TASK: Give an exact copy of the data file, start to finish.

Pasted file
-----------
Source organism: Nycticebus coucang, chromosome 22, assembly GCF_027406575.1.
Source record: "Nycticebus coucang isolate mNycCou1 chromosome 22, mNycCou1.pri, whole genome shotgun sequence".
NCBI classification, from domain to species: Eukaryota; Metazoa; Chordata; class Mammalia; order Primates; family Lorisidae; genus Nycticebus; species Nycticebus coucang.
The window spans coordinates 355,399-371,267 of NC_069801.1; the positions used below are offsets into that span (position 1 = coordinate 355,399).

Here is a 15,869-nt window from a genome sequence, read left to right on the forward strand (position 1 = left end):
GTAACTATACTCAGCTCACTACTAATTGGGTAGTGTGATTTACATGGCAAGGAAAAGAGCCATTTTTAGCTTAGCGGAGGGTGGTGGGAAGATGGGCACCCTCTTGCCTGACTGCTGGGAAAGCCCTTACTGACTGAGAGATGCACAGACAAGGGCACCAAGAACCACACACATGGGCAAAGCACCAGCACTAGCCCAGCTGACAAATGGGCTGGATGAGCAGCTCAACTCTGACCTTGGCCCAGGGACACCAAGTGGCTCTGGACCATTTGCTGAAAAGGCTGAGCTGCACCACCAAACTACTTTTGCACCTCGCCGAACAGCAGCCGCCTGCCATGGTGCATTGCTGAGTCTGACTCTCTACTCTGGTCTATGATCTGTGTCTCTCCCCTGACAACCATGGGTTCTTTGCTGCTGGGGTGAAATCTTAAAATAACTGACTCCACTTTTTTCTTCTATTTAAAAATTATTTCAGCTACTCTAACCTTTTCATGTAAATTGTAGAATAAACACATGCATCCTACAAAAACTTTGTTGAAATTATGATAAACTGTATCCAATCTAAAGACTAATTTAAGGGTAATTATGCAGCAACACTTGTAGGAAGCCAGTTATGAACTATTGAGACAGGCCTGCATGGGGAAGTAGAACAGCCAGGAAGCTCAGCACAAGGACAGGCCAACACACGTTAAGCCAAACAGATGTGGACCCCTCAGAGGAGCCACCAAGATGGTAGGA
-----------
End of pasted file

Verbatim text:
Source organism: Nycticebus coucang, chromosome 22, assembly GCF_027406575.1.
Source record: "Nycticebus coucang isolate mNycCou1 chromosome 22, mNycCou1.pri, whole genome shotgun sequence".
NCBI classification, from domain to species: Eukaryota; Metazoa; Chordata; class Mammalia; order Primates; family Lorisidae; genus Nycticebus; species Nycticebus coucang.
The window spans coordinates 355,399-371,267 of NC_069801.1; the positions used below are offsets into that span (position 1 = coordinate 355,399).

Here is a 15,869-nt window from a genome sequence, read left to right on the forward strand (position 1 = left end):
GTAACTATACTCAGCTCACTACTAATTGGGTAGTGTGATTTACATGGCAAGGAAAAGAGCCATTTTTAGCTTAGCGGAGGGTGGTGGGAAGATGGGCACCCTCTTGCCTGACTGCTGGGAAAGCCCTTACTGACTGAGAGATGCACAGACAAGGGCACCAAGAACCACACACATGGGCAAAGCACCAGCACTAGCCCAGCTGACAAATGGGCTGGATGAGCAGCTCAACTCTGACCTTGGCCCAGGGACACCAAGTGGCTCTGGACCATTTGCTGAAAAGGCTGAGCTGCACCACCAAACTACTTTTGCACCTCGCCGAACAGCAGCCGCCTGCCATGGTGCATTGCTGAGTCTGACTCTCTACTCTGGTCTATGATCTGTGTCTCTCCCCTGACAACCATGGGTTCTTTGCTGCTGGGGTGAAATCTTAAAATAACTGACTCCACTTTTTTCTTCTATTTAAAAATTATTTCAGCTACTCTAACCTTTTCATGTAAATTGTAGAATAAACACATGCATCCTACAAAAACTTTGTTGAAATTATGATAAACTGTATCCAATCTAAAGACTAATTTAAGGGTAATTATGCAGCAACACTTGTAGGAAGCCAGTTATGAACTATTGAGACAGGCCTGCATGGGGAAGTAGAACAGCCAGGAAGCTCAGCACAAGGACAGGCCAACACACGTTAAGCCAAACAGATGTGGACCCCTCAGAGGAGCCACCAAGATGGTAGGA